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Review: "The Life of Charlotte Brontë" by Elizabeth Gaskell

The Life of Charlotte Brontë may be downloaded for free from our ebook catalog. This ebook is also part of The Brontë Collection compilation ebook. The following post as originally published at book-a-rama.

The Life of Charlotte Brontë is written as much by Charlotte as it is by Gaskell. Much of her life is told in her own words through her letters to friends. It's actually quite heavy on the letters. I had to take frequent breaks from the book since I found it was hard to read letter after letter. Still, reading her own words is a something I appreciate. It gave me a view of her I never had before, both the good and bad.

Gaskell had plenty of source material to work from for the biography. To Ellen Nussey alone, Charlotte wrote over 500 letters. Gaskell could pick and choose what or what not to include. While I found she covered much of her life, I couldn't help feeling that much was left out. Her marriage to Arthur Nicholls mystifies me. She turned down three marriage proposals and says many times that she is content to be single. Yet, in her late 30's she agrees to marry her father's curate. None of her letters about him are glowing with love. She's very quiet about the whole thing. Gaskell herself is the one who says they were happy. I felt there was much missing from this part of her life.

As a biographer, Gaskell has a few disadvantages. First, she was a friend of Charlotte. This may seem like an advantage since she knew the woman and have first hand account of her. But, in fact, Gaskell has a conflict of interest. She has a loyalty to her friend, even though she had died.

Gaskell is also a novelist and as May Sinclair says in the introduction of novelists writing factual accounts:

His imagination, that only knows itself as creative, has to become passive. There are moments when he must repress it entirely in the interests of truth. And yet there is the impossibility of keeping imagination altogether out of it.

She does get carried away at a few points and turns to down right editorializing when it comes to the fall of Branwell. He was Charlotte's brother, an opium addict, who nearly ruined the family with his debts before he died. Gaskell lays much of the blame at the feet of his married lover. She demonizes the woman when it's obvious that Branwell was no angel to begin with.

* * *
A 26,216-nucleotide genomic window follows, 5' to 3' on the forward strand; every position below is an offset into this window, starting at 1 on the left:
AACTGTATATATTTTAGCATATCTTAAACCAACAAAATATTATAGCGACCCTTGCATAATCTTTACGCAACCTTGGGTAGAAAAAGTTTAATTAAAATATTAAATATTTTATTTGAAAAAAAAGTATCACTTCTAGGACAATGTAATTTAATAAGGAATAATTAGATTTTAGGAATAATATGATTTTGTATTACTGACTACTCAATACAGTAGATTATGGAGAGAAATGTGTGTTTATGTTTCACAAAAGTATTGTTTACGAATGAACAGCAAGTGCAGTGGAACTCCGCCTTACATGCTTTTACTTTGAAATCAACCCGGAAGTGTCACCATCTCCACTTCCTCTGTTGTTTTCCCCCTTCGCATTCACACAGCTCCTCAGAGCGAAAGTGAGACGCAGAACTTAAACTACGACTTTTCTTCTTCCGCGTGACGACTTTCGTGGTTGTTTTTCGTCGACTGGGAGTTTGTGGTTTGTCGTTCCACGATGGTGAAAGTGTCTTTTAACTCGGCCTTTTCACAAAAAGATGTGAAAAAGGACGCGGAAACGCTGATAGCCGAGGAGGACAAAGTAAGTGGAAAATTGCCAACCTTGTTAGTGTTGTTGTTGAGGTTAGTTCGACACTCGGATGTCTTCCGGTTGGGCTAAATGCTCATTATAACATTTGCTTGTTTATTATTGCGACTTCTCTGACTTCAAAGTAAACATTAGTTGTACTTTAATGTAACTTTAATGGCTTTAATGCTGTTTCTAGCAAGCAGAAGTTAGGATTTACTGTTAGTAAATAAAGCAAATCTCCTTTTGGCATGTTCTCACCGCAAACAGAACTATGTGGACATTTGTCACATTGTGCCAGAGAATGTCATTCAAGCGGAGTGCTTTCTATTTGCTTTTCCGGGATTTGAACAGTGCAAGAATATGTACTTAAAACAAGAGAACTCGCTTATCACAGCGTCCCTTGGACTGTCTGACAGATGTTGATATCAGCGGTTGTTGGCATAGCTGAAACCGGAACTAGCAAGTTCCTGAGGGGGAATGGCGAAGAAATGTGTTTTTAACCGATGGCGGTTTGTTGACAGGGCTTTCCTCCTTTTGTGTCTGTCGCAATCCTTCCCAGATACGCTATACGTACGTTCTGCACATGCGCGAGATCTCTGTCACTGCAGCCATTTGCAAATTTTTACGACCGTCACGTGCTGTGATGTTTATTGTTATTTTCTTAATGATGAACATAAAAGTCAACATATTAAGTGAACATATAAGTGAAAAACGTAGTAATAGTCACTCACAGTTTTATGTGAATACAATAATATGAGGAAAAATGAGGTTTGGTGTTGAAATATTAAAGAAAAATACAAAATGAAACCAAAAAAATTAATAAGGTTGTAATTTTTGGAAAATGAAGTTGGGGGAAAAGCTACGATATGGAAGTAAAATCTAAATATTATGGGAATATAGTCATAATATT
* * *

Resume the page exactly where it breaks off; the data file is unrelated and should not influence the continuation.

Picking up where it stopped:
Still, Gaskell provides a vivid picture of Charlotte. She's fiercely loyal to her family and friends. After the deaths of her two elder sisters as children, she takes the place of eldest sister to her motherless siblings. She clucks over them all like a mother hen. She was never separated from them for long until their deaths. The hardest letters to read are the ones during and after the deaths of Emily and Anne. They are heartbreaking letters. Within a year, Charlotte lost all her remaining 3 siblings.

After their deaths, Charlotte felt the responsibility of caring for her father alone. He didn't seem like the easiest person to care for and his failing eyesight didn't help matters. He required a lot of care. Even success as a writer didn't free her from this task, as Gaskell points out:

a woman's principle work in life is hardly left to her own choice; nor can she drop the domestic charges devolving on her as an individual, for the exercise of the most splendid talents ever bestowed.

I'm sure many women today have similar feelings. No matter what career she has, there are always matters at home to take care of and it seems to always fall on the woman.

All through Charlotte's life, she suffered from nervous disorders. If she were alive today, she'd be on anti-depressants and anti-anxiety medications! I think much of this stems from her father's odd child rearing beliefs. The children were so lonely and isolated that by the time they went to school they were painfully awkward and shy. Charlotte was never comfortable in social situations and understandably this became worse after her last sisters' deaths. She letters are riddled with references to her headaches and declining health. Was this real or imagined sickness?

After her marriage, Charlotte became pregnant and what little good health she had quickly deteriorated. She became violently ill with morning sickness (which for many women is 'all day sickness') and died either from the effects of it or pneumonia.

It's clear that Gaskell admired Charlotte Brontë as a person and a writer. She gives her praise and often there is a defensive tone in her writing. You wouldn't want to cross her. Glimpses of her own personality show through even though this is about her friend. This is my first Elizabeth Gaskell and I'm not sure if it's the right place to start but if you are a Brontë fan, I highly recommend it.


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